WATCH STEPHEN HAWKING’S – ROCKET TO THE FUTURE
That was six years ago – it would be a huge ship and require an enormous quantity of fuel. But the principle is sound. In the vacuum of space you can continuously accelerate and ultimately approach a significant fraction of the speed of light.
Now there are serious plans to send a spacecraft to the stars! But on a much smaller scale, but the principle is the same.
Not big enough to take astronauts, but could the principle be scaled up?
For now let’s look at ion propulsion in more detail.
Let us imagine a journey to a star 10 light years away. We start from Mars orbit and outside the planet’s gravitational pull and use advanced rocket technology to reach Jupiter. This is a journey of 555 million kilometres [km] taking 7-8 months at 100,000 km per hour. [Approx. estimate of future capability]
We use the immense mass of Jupiter to attract and accelerate our craft onto a collision course [initially] and at the critical moment re-fire the advanced rockets to sling our spaceship around the gas giant and onto its new trajectory and new speed of 1 million km/hour.
Now we start the nuclear reactor, the only power plant capable of sustaining thrust over a 20 year journey [unless we discover something remarkable during the next 100 years]. The heat output from this reactor would be used to power a new type of drive capable of pushing our craft towards light speed. I will describe one concept which has been around for decades, surprisingly – the ion drive.
Here a stream of positively charged hydrogen ions [H+] is ejected at high speed from the rear of the object being propelled. The thrust is small but in the vacuum of space even a large object can be manoeuvred and accelerated provided you have enough thrusters. The ion drive of a starship is likely to be 50-80 metres in diameter and each of the thrusters say 5 cm round. You could get over 2 million thrusters in this drive [clustered around the advanced rockets] all contributing their power from the emitting stream of hydrogen ions.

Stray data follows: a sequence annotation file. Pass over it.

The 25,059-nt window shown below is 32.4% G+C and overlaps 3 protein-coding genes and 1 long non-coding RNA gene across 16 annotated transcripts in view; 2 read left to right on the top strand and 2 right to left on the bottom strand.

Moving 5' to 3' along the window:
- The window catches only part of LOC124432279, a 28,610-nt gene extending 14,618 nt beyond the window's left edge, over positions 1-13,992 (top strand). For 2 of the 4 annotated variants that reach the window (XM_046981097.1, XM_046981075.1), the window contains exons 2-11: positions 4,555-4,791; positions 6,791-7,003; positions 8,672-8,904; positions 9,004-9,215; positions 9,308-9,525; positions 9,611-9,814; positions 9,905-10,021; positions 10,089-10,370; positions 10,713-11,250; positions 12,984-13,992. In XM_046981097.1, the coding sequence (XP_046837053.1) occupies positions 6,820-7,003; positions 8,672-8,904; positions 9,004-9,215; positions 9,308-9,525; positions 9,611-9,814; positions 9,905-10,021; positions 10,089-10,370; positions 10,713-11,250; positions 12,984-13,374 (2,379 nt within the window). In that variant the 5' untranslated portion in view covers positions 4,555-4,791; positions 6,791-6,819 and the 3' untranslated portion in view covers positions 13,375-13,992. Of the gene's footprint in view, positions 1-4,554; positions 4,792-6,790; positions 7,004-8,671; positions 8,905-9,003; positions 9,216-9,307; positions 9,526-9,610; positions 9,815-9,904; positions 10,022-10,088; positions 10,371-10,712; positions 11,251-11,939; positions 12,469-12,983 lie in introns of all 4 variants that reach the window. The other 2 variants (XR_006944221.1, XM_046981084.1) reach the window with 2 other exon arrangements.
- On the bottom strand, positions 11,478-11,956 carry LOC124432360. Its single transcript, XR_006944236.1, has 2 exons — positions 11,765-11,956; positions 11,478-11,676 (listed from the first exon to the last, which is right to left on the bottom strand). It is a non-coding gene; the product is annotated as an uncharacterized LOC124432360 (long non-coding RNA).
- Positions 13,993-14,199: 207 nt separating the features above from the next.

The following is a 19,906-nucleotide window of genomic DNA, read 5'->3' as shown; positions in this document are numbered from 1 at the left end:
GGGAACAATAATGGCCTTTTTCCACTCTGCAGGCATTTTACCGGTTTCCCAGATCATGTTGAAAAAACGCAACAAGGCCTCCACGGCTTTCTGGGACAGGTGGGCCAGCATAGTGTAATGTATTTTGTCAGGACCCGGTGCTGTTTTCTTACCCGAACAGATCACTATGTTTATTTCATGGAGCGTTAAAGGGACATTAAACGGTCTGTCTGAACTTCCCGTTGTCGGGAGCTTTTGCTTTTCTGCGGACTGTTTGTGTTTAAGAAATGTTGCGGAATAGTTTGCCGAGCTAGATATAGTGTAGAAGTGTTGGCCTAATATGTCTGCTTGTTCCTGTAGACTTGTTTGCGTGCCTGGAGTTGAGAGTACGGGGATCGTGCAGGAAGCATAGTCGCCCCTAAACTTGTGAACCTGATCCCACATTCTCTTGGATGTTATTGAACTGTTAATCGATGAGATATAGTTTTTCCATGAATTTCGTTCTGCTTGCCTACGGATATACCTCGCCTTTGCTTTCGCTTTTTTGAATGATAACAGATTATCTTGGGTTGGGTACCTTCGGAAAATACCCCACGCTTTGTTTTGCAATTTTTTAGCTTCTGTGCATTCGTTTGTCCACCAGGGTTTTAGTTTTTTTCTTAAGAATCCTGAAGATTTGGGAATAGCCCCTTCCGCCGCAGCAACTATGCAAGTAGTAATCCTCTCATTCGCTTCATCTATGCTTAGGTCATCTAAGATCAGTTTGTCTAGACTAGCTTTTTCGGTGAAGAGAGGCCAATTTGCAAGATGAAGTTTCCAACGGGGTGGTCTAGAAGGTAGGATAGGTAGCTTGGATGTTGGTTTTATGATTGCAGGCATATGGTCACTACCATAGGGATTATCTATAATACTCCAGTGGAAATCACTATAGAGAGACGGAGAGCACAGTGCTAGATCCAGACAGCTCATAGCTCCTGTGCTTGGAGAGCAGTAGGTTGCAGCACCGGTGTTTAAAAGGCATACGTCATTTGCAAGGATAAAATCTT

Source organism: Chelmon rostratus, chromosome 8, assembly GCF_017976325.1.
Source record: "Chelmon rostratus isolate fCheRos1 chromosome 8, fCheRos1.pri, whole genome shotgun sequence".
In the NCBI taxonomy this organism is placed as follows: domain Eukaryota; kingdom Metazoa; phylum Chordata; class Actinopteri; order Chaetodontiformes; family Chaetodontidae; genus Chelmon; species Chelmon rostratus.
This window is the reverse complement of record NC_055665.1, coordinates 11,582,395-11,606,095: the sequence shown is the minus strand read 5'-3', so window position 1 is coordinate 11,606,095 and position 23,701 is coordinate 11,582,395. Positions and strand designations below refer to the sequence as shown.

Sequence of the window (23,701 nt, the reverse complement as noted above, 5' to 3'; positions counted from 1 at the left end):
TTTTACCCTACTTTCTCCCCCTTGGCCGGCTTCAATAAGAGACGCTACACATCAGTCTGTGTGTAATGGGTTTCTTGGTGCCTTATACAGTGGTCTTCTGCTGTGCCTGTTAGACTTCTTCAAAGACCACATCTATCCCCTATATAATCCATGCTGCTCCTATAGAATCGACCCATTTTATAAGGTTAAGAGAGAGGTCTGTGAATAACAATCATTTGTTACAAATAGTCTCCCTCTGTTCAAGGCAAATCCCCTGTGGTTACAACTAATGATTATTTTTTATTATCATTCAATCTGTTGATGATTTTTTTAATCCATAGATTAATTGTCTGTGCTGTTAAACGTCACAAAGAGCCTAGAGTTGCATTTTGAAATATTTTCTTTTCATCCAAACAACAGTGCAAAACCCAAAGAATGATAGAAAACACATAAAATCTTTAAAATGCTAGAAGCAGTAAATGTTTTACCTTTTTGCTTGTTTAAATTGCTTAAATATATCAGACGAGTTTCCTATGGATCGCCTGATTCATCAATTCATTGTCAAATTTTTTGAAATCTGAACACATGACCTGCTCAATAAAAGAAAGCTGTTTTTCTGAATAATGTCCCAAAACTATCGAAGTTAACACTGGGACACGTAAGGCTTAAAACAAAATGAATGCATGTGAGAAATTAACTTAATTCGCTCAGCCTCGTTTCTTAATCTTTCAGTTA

By providing constant sufficient acceleration you would design to accelerate from 0.001c to 0.5c in 1 year [c = speed of light].
Thus our journey to a star 10 light years away would be approximately 23 years – 2 years to accelerate, 20 to get there and 1 year to slow down to a manageable speed to orbit around a target planet of our destination star.
I’m sure the mathematicians among you can calculate the acceleration required and the typical thrust needed from each tube – can we achieve this in 150 years time?
CAN WE PROPEL A STARSHIP TOWARDS LIGHT SPEED?
I think we can and in 2150 my starship leaves Mars for the star Seren, 10 light years away. You may wish to watch the event in 1972 that sparked my story.
IMAGINE THE UNIMAGINABLE!
Read all about it in my sci-fi trilogy – Quest of the Dicepterons. Follow the link below.